Nonprofit Organizations and Privacy: Responsible Mailing List Management

We got a call from a woman who had written over 2,000 letters in the past couple years, asking to be taken off various and sundry mailing lists. She kept detailed records of all her correspondence and its effect. The one entity that was the most troublesome to her was a nonprofit organization -- she wrote it 18 times to no avail. It was the Republican National Committee

For a Complete Medical History, Compile Your Own Health Records but be Cautious about Storing Them Online

If you don't already keep a personal health record, now is the best time to start. Do not rely on your ability to go back in time to collate a complete medical file. The longer you wait, the more difficulty you may have in obtaining older health records.

New Privacy Rights May Be Buried in "Junk" Mail

Now is not the time to toss junk mail and ignore inserts in your bank and credit card statements. "Watch your mail!" says Tena Friery, research director of the Privacy Rights Clearinghouse.

Because of a new federal law, financial institutions are now mailing notices to consumers containing important information about their privacy rights. "Failure to pay attention to these privacy notices may result in sensitive financial data being sold to other companies for marketing and other purposes," warns Friery.

PRC Takes Aim at CAPPS II

Today several consumer privacy organizations including the Privacy Rights Clearinghouse submitted joint comments regarding the CAPPS II program. At the same time, the PRC filed suit against JetBlue Airways for violating its privacy policy in regards to sharing information about its passengers with third parties.

California Do-Not-Call Registry Is Merging with the Federal List

In 2002, the California Legislature mandated that the state's Attorney General (AG) establish a statewide do-not-call list. It was to be operational by April 1, 2003. But in December 2002, the Federal Trade Commission (FTC) announced that it would establish a national do-not-call list that would encompass all of the states. Rather than duplicate efforts and confuse consumers, the California AG's office instead joined with the FTC in order to merge the state's efforts with the federal list. The federal list will not be activated until October 2003. Here's how this has all transpired and what it means for you:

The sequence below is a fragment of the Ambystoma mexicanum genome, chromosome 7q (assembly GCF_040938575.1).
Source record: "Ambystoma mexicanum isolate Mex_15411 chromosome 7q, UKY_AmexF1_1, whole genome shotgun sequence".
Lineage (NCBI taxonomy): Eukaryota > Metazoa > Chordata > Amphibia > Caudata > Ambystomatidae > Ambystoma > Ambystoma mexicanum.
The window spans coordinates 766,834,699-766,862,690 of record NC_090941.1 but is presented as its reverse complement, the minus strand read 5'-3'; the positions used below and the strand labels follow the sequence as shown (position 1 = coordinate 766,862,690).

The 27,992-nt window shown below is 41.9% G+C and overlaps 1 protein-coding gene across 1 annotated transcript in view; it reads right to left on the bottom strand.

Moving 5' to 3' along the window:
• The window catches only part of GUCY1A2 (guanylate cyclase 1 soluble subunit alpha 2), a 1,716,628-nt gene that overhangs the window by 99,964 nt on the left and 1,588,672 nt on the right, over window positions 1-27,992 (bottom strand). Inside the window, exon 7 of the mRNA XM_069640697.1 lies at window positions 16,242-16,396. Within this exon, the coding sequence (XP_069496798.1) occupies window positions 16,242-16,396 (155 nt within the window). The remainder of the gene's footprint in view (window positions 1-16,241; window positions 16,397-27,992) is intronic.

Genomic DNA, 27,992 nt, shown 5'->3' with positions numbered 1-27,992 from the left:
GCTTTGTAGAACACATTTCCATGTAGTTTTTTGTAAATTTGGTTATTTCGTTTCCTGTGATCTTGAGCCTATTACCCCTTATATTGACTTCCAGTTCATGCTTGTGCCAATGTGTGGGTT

Free Credit Reports to End

The only credit reporting bureau to offer free credit reports to consumers will halt this practice March 1, 1997.

Experian, formerly known as TRW, has been providing free credit reports since 1992. It had expected the other two major credit bureaus, Equifax and Trans Union, to follow suit, but that has not happened. Further, consumer advocates had pushed Congress to mandate free credit reports when it was considering amendments to the Fair Credit Reporting Act in 1996. But instead, legislators capped the price at $8 per report.

Consumers in Midwest States Can Get Free Credit Reports Starting March 1, 2005

A new federal law, known as the Fair and Accurate Credit Transactions Act, or FACTA, adopted by Congress in 2003 gives consumers nationwide the right to receive a free copy of their credit report. The law is being phased in through the U.S. and Midwest states are next on the rollout list. The ability for consumers to get a free copy of their credit report annually started on the West Coast on December 1, 2004, and individuals living in the Midwest can start receiving their reports on March 1, 2005.


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